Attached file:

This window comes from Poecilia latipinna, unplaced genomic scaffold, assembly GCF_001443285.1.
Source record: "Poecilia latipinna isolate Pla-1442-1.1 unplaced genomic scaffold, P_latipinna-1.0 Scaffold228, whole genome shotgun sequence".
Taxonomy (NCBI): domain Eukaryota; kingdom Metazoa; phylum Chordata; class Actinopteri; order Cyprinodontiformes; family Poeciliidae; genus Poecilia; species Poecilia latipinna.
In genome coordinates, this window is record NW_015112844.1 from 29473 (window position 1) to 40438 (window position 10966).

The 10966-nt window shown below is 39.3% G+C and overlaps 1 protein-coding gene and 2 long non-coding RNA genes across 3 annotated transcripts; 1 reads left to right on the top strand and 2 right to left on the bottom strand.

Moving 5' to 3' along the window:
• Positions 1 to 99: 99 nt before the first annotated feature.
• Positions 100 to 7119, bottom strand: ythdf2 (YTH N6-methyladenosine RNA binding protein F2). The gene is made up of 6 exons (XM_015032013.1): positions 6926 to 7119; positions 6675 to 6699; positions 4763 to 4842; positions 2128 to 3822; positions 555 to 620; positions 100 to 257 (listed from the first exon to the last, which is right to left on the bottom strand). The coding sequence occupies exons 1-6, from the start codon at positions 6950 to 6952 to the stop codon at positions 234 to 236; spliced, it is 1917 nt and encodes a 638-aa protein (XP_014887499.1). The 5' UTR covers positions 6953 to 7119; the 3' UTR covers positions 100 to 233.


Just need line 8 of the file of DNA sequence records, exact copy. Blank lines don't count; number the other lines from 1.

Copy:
• Positions 100 to 7119, bottom strand: ythdf2 (YTH N6-methyladenosine RNA binding protein F2). The gene is made up of 6 exons (XM_015032013.1): positions 6926 to 7119; positions 6675 to 6699; positions 4763 to 4842; positions 2128 to 3822; positions 555 to 620; positions 100 to 257 (listed from the first exon to the last, which is right to left on the bottom strand). The coding sequence occupies exons 1-6, from the start codon at positions 6950 to 6952 to the stop codon at positions 234 to 236; spliced, it is 1917 nt and encodes a 638-aa protein (XP_014887499.1). The 5' UTR covers positions 6953 to 7119; the 3' UTR covers positions 100 to 233.